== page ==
The cybersecurity function at the A&M System represents both individual efforts at our members and a collective one. As each of the members collaborates more closely together, sharing resources and information assets, it is incumbent on each of us to work together.
Each of the members has an Information Security Officer (ISO) that is responsible to that member to ensure the security of information. Collectively, each of the ISO’s work together in an ISO Working Group (ISOWG) to further the interests of all members. It allows us to be aware of what each of the members is experiencing, any open issues and any threats that are active or emerging.
As a group, we have 21 members, mostly ISO professionals who work full-time to help keep a good security posture.
Common themes and projects we are addressing in 2016 include:
- Enhanced Security Monitoring and Response
- The status of the Security Operations Center (SOC) owned and managed by the System and its members
- Current threats, breaches and exposures
- Current trends and discussion on mitigation
- Secure Enclaves for Research and high-value information processing
- Litigation Hold
- Data Security
- Information Security Policy streamlining
- Data Classification, including classification with meta data
- Risk Assessment using the Archer/SPECTRIM platform
- Cybersecurity Awareness
- Incident Management & Communication
- Data Leakage Prevention (DLP)
For inquiries, please contact Danny Miller, the System Chief Information Security Officer here.
There are communities with stakeholders, strategies, emotions, policies and solutions.
“For us, a game day activity is no small matter,” says James (Jimmy) Johnson, Assistant Vice President for Campus Safety at the University of Texas at Austin.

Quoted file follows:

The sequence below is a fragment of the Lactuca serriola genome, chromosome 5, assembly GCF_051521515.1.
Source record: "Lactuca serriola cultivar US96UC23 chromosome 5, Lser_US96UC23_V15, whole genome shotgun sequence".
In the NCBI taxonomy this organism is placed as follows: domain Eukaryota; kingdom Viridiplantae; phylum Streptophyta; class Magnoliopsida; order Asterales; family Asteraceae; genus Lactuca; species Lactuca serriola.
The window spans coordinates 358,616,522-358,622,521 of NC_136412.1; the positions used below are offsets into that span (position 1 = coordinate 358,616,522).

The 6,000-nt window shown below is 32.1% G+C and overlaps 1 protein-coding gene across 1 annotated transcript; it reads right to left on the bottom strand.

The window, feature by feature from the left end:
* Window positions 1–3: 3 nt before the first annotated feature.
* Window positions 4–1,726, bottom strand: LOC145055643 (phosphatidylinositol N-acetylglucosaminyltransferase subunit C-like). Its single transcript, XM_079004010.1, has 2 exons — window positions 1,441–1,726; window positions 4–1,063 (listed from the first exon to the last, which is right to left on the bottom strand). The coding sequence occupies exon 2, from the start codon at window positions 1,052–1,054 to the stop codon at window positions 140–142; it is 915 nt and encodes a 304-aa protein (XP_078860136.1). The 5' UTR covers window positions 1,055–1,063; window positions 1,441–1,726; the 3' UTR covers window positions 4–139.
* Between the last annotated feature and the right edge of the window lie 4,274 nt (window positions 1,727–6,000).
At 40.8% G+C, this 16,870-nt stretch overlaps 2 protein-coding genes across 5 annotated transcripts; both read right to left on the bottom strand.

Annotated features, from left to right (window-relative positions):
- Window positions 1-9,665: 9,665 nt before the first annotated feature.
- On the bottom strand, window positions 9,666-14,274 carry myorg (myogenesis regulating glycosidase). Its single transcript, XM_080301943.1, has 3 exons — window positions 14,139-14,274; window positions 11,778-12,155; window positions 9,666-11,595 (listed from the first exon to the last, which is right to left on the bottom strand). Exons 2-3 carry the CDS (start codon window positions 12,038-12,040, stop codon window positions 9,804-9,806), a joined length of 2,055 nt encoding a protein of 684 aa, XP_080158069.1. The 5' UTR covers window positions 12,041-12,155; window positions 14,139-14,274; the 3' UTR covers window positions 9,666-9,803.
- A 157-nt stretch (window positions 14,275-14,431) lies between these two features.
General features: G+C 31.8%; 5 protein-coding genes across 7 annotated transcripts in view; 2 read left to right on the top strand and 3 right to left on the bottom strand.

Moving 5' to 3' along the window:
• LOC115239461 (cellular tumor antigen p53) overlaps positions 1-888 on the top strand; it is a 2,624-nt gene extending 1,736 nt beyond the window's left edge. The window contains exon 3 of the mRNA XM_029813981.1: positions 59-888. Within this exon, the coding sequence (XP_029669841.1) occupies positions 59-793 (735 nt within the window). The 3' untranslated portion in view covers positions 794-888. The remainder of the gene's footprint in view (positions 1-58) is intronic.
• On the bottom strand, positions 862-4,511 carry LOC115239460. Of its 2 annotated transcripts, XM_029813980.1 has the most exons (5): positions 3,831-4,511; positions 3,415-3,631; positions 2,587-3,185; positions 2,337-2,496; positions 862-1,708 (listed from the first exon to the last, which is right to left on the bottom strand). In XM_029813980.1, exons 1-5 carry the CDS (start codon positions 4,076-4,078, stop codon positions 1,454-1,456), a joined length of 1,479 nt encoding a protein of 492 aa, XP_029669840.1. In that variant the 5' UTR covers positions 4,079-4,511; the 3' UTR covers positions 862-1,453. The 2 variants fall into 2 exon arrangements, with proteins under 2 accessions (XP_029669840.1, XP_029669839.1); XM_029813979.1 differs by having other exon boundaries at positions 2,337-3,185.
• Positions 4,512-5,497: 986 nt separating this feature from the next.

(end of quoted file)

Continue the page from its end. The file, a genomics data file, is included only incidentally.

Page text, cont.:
No kidding – Longhorn football games regularly sell out, hosting more than 100,000 fans in the Darrel K Royal (DKR)-Texas Memorial Stadium, not counting the small army of vendors, staff, security personnel and law enforcement that keep operations running smoothly.
Officials installed more than 20 surveillance cameras at the Randolf Career Technical Education Center as part of Project Green Light, a project started in 2016 to create safer neighborhoods.
Nearly three-quarters of U.S. school teachers oppose the idea of training certain teachers and staff to carry guns in school buildings.
With the recent tragedies that have occurred on campuses as a result of domestic violence, now is a good time for schools to evaluate or re-evaluate their institution’s readiness and response capabilities to threats and incidents of domestic violence.
Iowa leads the nation in efforts to bring ultra-fast internet access to every city block and every rural acre.
Cleveland State University and Case Western Reserve University have formed a partnership to expand research and educational opportunities with IoT.
New York University's Tandon School of Engineering has launched the New York Cyber Fellows, an online master’s program for cybersecurity education.
In a survey by PwC of people across the UK, Germany, China, India and the US, 69% of workers agreed or strongly agreed that they possess digital skills.
Roughly two-thirds of the highest-paying and fastest-growing jobs in fields like design and marketing now demand computer science skills, according to a new report from labor market analytics firm Burning Glass Technologies and Oracle Academy.
University of Wisconsin schools are getting free Narcan to combat opiate overdoses on campus.
CyberDegrees.org, a Washington, D.C.-based publisher of informational websites on higher education, has ranked the top 20 schools for cybersecurity, based on subject expertise, scholarship opportunities and designation as a national security agency national center of academic excellence in cyber defense.